Performance comparison for Docker for Mac, VM Linux Docker and Linux Docker Native
Reducing developer cycle time between a code change and running a test case is hugely important for an effective working environment. Developers can maintain focus and not get distracted by pausing and waiting for things to finish.
With Docker becoming a standardised toolset for developing and running services locally, it is important that it does not add additional overhead in cycle time.
Here we compare the performance of various machine setups. We run a single test, and the entire test suite, across an Elixir service. The change induced was a config change which involves a recompile (87 files), and we initiated the test framework. The second test included the same change but running the full test suite.
║ Machine ║ One Test ║ Test Suite ║
║ 1. Docker for Mac ║ 1m41.2s ║ 2m45 ║
║ 2. Mac - VM - Linux - Docker ║ 0m6.1s ║ 0m56 ║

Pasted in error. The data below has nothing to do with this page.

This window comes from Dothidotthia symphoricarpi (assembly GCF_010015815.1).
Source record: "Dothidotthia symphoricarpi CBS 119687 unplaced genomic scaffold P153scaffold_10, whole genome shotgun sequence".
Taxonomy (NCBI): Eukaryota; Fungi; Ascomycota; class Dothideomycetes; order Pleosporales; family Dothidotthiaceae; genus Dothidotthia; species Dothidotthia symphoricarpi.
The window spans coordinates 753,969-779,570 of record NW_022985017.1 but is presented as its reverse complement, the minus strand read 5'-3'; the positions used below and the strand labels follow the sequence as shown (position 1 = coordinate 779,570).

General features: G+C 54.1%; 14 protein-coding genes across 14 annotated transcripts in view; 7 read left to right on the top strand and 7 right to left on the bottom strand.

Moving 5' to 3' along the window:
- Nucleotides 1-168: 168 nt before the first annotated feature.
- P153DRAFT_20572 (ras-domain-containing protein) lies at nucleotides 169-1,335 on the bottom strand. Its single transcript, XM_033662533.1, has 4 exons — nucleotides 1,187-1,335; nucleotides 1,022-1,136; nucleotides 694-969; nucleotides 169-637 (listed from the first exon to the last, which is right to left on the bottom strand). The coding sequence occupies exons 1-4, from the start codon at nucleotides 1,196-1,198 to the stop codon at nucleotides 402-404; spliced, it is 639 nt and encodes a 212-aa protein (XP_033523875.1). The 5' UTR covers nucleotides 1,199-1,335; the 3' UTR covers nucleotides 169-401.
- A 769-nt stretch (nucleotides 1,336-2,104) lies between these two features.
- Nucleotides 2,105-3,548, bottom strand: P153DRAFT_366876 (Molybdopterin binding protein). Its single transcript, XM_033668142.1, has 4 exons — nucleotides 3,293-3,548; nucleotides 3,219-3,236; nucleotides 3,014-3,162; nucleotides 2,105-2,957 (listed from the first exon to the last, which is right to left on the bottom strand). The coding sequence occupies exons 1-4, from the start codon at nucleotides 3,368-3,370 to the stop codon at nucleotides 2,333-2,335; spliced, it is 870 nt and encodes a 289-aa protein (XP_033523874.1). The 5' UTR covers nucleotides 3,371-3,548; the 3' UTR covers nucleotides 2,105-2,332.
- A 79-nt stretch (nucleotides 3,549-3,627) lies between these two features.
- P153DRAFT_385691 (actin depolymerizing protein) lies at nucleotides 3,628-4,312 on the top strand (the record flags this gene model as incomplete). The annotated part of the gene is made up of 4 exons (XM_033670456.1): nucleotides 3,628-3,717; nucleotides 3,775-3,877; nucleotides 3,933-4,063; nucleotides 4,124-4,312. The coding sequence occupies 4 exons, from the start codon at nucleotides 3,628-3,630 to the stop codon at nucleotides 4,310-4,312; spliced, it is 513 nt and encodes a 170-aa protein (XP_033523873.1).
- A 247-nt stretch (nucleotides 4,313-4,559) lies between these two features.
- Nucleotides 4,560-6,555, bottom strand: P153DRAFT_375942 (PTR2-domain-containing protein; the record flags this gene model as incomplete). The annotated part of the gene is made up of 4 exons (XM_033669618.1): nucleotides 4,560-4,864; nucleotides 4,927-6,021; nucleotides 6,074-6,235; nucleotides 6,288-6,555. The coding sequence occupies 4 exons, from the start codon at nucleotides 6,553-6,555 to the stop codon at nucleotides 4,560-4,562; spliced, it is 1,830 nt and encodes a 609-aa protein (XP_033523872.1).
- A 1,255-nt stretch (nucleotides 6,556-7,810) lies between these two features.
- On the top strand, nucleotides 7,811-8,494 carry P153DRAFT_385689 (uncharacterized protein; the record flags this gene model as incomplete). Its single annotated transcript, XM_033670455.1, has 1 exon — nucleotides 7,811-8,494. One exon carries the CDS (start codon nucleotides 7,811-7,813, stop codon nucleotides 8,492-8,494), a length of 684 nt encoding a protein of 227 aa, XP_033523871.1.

║ 3. Linux - Docker ║ 0m4.2s ║ 0m23 ║
Machines 1 and 2 are recent MacBook Pros: 2.6 GHz Intel Core i7 with 16G Ram. Machine 3 is a more powerful Thinkpad X1E I7 8750H 32G Ram.
The tests showed that using Docker for Mac for development is a rather poor (read terrible) experience.
Presumably this is due to the file sharing system between the docker container and the host machine — Docker for Mac / Mac OS have still got a long way to go here. We run a shared file system so changed files can be pushed to git using the host credentials. (Please see the following story on how to Optimise for Docker for Mac).
If you develop on a Mac, either spend time optimising the file sharing mechanism, or run a Linux VM with Docker for Linux for your development . For top performance, consider ditching the fancy Apple gear in favour of a clunky IBM (oops Lenovo).
Read the follow-up article on Optimising Docker for Mac and Elixir.